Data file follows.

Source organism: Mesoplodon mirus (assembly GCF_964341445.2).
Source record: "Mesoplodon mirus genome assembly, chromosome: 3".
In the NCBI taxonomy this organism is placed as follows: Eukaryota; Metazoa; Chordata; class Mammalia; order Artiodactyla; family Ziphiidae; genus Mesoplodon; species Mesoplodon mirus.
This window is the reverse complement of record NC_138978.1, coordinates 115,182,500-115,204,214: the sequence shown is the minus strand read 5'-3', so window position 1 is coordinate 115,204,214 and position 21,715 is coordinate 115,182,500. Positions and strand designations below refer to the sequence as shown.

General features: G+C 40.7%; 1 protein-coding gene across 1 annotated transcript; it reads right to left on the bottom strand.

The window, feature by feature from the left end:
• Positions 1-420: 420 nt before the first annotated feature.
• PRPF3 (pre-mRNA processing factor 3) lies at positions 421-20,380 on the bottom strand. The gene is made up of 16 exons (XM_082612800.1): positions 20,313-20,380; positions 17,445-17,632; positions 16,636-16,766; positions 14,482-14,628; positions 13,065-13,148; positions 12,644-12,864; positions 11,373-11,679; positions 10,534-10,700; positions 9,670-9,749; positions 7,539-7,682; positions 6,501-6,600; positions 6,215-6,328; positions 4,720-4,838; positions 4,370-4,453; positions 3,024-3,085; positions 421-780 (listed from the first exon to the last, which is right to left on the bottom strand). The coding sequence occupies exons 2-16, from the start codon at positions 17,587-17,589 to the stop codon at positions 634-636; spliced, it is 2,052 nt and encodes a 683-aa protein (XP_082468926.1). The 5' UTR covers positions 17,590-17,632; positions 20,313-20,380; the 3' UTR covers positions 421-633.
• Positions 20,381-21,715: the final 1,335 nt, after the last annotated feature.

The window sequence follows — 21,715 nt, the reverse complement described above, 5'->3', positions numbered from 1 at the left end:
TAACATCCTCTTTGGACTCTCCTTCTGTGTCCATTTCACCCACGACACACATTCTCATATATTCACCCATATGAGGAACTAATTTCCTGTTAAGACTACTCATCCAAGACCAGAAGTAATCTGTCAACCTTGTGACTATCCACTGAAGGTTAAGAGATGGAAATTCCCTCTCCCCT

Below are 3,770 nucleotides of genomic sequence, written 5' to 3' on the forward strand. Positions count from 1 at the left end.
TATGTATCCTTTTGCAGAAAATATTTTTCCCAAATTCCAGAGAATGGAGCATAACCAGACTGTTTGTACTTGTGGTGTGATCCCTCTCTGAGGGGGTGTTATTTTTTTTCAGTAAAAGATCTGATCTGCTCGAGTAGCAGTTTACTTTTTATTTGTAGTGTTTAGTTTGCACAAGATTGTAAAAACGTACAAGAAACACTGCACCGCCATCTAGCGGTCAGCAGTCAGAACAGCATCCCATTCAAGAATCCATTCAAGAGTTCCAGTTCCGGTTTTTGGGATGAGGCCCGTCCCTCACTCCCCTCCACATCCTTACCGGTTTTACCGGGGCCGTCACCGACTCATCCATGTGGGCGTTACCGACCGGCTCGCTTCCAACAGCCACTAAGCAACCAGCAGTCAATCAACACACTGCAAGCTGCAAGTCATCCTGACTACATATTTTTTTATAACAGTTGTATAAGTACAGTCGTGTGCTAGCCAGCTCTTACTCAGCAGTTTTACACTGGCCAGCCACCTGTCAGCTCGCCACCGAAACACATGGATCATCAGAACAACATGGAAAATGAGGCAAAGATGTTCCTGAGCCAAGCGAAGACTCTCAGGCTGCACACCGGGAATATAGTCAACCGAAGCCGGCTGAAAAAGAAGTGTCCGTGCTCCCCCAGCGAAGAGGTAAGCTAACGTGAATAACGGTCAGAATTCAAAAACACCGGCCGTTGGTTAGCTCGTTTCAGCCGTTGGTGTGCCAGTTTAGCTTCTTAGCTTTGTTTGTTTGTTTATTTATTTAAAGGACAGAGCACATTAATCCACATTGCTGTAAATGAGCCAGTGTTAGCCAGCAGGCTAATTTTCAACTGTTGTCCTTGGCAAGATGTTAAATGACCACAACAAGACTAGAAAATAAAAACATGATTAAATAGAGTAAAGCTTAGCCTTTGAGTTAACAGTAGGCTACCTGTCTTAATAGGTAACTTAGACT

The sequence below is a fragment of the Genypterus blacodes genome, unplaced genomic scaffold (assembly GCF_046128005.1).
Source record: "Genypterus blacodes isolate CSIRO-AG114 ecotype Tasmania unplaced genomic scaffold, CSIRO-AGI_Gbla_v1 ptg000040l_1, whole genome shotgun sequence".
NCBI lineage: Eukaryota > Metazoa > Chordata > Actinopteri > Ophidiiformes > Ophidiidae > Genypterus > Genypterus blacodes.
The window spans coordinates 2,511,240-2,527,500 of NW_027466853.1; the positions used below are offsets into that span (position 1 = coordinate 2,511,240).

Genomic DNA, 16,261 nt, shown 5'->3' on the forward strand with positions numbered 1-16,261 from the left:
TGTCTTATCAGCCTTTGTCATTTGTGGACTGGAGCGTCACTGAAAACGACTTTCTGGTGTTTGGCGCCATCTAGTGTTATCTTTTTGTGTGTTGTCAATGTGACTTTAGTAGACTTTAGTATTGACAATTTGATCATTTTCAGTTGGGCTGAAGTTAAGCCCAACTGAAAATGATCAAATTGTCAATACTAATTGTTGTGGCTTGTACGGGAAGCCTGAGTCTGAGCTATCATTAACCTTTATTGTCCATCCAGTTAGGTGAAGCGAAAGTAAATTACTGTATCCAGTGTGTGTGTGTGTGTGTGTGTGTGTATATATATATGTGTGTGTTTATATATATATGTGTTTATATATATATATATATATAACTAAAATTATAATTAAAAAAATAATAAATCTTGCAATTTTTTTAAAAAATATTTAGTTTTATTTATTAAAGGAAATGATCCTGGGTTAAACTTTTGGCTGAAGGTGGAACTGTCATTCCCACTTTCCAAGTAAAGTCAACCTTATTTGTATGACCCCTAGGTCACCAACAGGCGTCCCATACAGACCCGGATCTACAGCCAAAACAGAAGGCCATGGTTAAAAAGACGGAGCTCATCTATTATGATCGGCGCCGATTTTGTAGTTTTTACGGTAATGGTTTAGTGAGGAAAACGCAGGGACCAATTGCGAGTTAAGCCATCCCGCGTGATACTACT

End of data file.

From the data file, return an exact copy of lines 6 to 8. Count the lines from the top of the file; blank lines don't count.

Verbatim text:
The window, feature by feature from the left end:
• Positions 1-420: 420 nt before the first annotated feature.
• PRPF3 (pre-mRNA processing factor 3) lies at positions 421-20,380 on the bottom strand. The gene is made up of 16 exons (XM_082612800.1): positions 20,313-20,380; positions 17,445-17,632; positions 16,636-16,766; positions 14,482-14,628; positions 13,065-13,148; positions 12,644-12,864; positions 11,373-11,679; positions 10,534-10,700; positions 9,670-9,749; positions 7,539-7,682; positions 6,501-6,600; positions 6,215-6,328; positions 4,720-4,838; positions 4,370-4,453; positions 3,024-3,085; positions 421-780 (listed from the first exon to the last, which is right to left on the bottom strand). The coding sequence occupies exons 2-16, from the start codon at positions 17,587-17,589 to the stop codon at positions 634-636; spliced, it is 2,052 nt and encodes a 683-aa protein (XP_082468926.1). The 5' UTR covers positions 17,590-17,632; positions 20,313-20,380; the 3' UTR covers positions 421-633.